Forgive me; I just returned from this year’s Parapsychological Association conference, and my mind is still digesting five days of intense engagement with the scientific study of exceptional human experiences. So this column will necessarily be very brief. Rather than regurgitate some half-chewed material, I’d like to share a few insights from Dr. Stanley Krippner, professor of psychology at Saybrook University, who was honored at the convention for his contributions to the field on the eve of his 80th birthday, which is coming up in October.
It’s difficult to write a brief summary of the career of a man whose work in various fields has provided a cornerstone for social progress in the 20th and early 21st centuries. For close to a decade, starting in 1964, Krippner was the director of the Maimonides Medical Center Dream Research Laboratory in Brooklyn, which was started by Montague Ullman in 1962 to study ESP in dreams. Serious study in all of the areas currently in vogue within the consciousness studies field, from dream studies to shamanism to distance healing, were all in some way progressed by Krippner’s efforts over the years to bring scientific rigor to the study of exceptional experiences.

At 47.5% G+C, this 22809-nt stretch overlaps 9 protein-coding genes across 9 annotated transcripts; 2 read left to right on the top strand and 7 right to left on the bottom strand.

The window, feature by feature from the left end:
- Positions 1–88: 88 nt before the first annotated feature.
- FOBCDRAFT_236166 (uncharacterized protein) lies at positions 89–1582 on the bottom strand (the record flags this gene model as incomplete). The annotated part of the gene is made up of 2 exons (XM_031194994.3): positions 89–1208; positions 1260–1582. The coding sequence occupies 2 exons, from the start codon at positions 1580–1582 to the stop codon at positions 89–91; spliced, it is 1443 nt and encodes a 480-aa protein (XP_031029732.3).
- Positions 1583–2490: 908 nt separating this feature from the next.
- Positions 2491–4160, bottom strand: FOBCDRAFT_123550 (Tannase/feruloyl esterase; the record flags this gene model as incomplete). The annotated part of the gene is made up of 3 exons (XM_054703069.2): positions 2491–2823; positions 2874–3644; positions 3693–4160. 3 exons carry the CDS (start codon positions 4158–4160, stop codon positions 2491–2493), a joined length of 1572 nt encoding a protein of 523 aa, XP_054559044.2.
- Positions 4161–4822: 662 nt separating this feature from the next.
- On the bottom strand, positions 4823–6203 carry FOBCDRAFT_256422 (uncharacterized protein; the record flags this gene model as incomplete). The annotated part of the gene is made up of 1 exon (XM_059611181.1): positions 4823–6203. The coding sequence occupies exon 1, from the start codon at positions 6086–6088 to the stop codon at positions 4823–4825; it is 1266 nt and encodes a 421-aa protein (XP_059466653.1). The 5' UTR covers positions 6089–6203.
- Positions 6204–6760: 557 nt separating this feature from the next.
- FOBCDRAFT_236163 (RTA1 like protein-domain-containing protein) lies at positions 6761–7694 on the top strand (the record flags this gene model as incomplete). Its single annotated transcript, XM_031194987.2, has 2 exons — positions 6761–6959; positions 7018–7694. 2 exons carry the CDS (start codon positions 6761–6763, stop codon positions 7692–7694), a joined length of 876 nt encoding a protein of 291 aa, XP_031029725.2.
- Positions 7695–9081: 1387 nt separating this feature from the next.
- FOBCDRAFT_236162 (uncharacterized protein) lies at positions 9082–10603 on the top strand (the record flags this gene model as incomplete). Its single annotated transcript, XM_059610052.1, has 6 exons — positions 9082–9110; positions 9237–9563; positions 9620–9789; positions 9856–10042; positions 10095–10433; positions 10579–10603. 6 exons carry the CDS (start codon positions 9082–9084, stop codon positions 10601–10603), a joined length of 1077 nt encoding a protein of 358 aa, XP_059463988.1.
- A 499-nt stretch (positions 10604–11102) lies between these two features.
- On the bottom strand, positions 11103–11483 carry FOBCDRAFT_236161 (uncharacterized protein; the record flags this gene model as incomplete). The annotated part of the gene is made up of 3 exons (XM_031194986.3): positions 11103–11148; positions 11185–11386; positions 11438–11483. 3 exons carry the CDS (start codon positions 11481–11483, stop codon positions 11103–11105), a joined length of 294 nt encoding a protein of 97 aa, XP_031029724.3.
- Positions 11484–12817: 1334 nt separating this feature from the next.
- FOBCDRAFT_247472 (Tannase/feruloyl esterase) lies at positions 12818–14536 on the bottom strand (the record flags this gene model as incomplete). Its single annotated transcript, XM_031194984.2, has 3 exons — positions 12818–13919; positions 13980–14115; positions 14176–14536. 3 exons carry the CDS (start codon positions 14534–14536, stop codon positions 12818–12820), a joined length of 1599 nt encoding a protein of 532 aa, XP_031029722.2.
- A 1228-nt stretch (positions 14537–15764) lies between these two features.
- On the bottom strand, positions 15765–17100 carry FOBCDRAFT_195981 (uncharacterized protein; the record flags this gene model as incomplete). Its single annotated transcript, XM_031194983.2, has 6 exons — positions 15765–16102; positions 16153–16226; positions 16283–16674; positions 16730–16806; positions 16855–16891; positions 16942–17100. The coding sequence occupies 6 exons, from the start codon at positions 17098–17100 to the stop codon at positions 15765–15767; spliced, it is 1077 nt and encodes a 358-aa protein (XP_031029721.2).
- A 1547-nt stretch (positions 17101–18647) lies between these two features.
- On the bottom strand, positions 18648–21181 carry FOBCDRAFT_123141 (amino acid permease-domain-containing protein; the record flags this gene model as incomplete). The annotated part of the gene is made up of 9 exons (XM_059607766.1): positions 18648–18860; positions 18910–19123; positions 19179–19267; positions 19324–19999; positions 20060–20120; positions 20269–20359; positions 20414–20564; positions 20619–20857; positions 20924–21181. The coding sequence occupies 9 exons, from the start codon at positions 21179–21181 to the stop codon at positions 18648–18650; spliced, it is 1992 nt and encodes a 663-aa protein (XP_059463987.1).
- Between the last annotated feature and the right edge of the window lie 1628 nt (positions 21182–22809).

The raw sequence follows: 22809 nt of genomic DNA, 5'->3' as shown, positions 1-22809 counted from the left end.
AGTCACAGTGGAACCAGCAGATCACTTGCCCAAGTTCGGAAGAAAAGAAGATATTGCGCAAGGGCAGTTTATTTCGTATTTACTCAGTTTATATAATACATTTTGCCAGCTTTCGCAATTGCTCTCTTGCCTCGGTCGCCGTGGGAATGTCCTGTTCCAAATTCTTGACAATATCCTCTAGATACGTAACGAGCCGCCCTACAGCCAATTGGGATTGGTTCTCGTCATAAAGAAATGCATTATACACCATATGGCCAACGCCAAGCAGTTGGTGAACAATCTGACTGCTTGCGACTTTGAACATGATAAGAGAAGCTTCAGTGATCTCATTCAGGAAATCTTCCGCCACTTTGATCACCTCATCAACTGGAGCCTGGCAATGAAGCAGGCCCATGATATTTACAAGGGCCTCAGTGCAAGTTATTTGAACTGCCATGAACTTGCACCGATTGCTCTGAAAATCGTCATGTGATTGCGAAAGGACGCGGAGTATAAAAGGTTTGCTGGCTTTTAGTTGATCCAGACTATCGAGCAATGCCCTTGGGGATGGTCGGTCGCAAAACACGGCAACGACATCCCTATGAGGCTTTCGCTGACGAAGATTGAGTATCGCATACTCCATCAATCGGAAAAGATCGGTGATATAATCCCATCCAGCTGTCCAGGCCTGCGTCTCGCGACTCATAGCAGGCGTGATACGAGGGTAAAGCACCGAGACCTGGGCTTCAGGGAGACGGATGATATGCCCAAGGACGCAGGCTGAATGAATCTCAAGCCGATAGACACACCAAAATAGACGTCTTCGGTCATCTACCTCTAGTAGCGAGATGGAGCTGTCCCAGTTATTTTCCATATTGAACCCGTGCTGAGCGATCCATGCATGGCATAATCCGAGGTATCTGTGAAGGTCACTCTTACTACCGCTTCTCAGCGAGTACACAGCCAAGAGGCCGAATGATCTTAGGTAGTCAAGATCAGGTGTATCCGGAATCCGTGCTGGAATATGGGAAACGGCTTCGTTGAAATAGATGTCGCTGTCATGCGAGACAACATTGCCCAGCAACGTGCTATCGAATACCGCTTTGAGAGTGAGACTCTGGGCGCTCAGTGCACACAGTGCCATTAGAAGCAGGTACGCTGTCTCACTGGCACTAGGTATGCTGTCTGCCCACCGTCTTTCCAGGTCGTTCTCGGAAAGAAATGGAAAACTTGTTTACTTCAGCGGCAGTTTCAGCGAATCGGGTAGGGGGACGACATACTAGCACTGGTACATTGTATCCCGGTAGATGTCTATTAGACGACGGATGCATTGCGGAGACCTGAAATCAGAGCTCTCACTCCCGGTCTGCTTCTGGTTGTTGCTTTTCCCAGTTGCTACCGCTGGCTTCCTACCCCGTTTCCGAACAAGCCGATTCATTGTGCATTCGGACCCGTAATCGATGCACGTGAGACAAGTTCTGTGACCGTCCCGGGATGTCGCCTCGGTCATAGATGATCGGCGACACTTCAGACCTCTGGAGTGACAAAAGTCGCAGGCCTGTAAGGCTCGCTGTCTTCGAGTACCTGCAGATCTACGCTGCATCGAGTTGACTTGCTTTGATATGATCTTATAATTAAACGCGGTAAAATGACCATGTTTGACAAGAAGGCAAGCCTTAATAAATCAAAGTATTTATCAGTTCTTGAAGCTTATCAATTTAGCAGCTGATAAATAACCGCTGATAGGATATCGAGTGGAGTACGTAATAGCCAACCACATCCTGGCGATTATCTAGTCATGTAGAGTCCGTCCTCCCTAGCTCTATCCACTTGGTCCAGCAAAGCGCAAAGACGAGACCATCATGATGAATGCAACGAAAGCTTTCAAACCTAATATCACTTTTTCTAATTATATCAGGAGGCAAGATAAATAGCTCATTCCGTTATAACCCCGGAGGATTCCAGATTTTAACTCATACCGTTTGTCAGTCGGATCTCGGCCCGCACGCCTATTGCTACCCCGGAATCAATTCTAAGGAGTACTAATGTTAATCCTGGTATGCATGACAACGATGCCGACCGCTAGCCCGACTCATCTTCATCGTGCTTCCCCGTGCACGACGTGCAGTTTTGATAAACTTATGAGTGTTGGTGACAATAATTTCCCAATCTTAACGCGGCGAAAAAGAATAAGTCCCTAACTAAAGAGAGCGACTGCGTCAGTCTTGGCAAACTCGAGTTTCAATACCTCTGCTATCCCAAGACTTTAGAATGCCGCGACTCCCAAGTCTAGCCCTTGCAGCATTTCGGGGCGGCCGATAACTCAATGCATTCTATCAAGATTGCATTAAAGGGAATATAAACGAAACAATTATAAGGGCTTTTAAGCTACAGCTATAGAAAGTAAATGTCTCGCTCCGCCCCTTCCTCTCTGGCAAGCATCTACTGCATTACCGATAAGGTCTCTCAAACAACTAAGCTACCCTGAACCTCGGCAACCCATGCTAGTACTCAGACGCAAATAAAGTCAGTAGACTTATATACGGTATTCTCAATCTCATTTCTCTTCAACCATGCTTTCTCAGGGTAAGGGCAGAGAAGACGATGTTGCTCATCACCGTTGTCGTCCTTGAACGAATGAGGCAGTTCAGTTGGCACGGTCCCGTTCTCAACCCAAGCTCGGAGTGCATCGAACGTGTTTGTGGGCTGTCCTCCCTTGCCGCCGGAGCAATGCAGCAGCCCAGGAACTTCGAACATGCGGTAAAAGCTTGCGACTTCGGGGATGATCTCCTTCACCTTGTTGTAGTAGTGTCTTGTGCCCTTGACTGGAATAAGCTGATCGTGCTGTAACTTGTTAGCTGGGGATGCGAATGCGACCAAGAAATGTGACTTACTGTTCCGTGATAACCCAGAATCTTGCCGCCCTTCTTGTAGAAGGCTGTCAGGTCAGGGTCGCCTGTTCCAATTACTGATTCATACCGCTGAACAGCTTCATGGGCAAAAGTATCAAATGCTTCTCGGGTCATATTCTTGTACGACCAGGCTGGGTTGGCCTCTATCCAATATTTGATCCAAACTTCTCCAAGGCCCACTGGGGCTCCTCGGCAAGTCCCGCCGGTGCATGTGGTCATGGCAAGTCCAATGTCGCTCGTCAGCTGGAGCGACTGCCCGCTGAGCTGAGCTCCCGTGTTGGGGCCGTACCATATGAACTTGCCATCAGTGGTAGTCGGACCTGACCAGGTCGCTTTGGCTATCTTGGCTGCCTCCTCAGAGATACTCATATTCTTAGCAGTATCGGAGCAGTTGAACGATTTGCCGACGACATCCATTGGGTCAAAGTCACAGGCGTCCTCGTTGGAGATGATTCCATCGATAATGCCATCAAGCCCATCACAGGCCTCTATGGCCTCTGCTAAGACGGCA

He also has the rare honor of being equally respected by both the most vehement skeptics and those working in the field of parapsychology. During his address to the convention, he joked that he was one of the rare public parapsychologists to have received not one but three letters of apology from James Randi. Such a feat makes his advice to young researchers, and to those hoping to come into such a contentious field of study, very pertinent.
We are currently seeing a resurgence of focus on parapsychology after a 20-year lull, with more and more university groups and institutes returning to an area of study that held the world’s fascination for much of the 19th and 20th centuries. From the research work currently being conducted at the Rhine Research Center, University of West Georgia, University of Virginia, Windbridge Institute, Institute of Noetic Sciences, and University of Northampton, to the educational opportunities offered by organizations such as Atlantic University and the Monroe Institute, it is once again possible for students and young researchers to look forward to a career in parapsychology. However, we haven’t crested the hill yet, and much work still needs to be done to carry things forward into the 21st century.